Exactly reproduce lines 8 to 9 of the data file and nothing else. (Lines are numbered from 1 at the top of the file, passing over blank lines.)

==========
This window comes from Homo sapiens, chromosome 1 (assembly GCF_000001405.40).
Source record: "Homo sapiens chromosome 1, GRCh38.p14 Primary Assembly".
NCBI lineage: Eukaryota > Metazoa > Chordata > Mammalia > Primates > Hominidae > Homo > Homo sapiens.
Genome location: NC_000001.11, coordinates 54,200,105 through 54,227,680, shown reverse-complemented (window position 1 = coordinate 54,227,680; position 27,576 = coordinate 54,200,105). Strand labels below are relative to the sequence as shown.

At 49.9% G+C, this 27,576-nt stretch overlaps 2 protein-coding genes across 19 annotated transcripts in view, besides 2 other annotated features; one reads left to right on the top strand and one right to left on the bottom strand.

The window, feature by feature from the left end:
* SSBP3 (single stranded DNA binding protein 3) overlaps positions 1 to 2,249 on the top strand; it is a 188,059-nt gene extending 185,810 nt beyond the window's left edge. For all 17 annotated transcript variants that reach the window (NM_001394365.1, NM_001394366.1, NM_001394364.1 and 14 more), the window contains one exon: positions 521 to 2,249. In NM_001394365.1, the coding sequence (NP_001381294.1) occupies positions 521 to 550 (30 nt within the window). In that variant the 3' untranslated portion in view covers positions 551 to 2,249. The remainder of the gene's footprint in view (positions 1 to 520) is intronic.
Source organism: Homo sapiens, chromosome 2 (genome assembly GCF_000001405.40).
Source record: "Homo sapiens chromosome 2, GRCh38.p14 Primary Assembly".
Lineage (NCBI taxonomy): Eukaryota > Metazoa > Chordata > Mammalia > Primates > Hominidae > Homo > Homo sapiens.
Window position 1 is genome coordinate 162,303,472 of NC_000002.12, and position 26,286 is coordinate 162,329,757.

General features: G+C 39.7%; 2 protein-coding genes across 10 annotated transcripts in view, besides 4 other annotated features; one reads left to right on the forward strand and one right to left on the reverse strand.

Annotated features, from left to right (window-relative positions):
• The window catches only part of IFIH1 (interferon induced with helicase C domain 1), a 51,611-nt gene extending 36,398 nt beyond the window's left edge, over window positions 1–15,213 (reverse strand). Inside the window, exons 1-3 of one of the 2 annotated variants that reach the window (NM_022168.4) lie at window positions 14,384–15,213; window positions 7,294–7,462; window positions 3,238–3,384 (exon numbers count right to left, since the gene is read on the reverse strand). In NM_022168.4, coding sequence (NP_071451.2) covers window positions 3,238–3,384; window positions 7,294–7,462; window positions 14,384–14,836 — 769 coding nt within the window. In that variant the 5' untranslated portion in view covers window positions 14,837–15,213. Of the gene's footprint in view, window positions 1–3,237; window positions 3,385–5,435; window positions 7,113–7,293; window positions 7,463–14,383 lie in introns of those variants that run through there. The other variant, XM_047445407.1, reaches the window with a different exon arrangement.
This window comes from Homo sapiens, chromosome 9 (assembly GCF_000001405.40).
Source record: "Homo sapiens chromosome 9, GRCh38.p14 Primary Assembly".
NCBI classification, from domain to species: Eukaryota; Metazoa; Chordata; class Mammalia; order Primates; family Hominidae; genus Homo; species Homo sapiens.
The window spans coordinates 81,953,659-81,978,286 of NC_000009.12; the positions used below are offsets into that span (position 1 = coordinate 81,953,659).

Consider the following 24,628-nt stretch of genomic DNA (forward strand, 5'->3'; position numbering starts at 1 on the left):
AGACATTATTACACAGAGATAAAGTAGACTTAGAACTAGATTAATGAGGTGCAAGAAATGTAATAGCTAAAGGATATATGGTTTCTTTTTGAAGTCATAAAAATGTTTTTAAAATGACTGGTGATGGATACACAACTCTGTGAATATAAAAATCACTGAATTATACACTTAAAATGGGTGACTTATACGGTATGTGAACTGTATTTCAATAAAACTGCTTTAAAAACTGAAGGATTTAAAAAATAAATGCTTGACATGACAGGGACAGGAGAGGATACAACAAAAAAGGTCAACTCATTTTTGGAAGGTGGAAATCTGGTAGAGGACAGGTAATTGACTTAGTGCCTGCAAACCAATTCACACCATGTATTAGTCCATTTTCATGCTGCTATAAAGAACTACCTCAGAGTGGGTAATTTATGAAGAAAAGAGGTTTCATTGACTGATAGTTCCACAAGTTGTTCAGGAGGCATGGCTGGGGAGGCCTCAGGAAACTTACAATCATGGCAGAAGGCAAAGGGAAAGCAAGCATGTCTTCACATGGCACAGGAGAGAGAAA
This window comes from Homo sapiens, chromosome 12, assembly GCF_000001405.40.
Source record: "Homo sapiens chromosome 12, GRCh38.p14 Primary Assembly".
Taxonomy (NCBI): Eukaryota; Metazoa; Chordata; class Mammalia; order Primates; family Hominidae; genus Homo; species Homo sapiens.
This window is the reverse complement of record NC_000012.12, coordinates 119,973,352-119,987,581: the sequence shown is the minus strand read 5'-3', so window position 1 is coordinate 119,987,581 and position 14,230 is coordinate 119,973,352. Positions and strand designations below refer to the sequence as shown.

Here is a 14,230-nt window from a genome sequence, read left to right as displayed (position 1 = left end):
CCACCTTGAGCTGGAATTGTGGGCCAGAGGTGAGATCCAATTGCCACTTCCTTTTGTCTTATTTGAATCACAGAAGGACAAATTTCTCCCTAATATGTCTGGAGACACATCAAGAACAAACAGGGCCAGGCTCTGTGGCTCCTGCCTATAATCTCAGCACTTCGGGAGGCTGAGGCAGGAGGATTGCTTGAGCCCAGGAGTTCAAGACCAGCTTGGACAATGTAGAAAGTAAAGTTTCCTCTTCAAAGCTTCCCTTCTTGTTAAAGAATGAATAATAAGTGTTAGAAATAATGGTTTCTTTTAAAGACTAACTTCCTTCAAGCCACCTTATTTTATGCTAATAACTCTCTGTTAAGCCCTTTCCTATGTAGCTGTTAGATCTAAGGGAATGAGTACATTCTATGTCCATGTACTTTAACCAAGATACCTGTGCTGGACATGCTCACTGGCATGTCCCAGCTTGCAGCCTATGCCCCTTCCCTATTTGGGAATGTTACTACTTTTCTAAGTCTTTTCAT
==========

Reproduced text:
Source organism: Homo sapiens, chromosome 2 (genome assembly GCF_000001405.40).
Source record: "Homo sapiens chromosome 2, GRCh38.p14 Primary Assembly".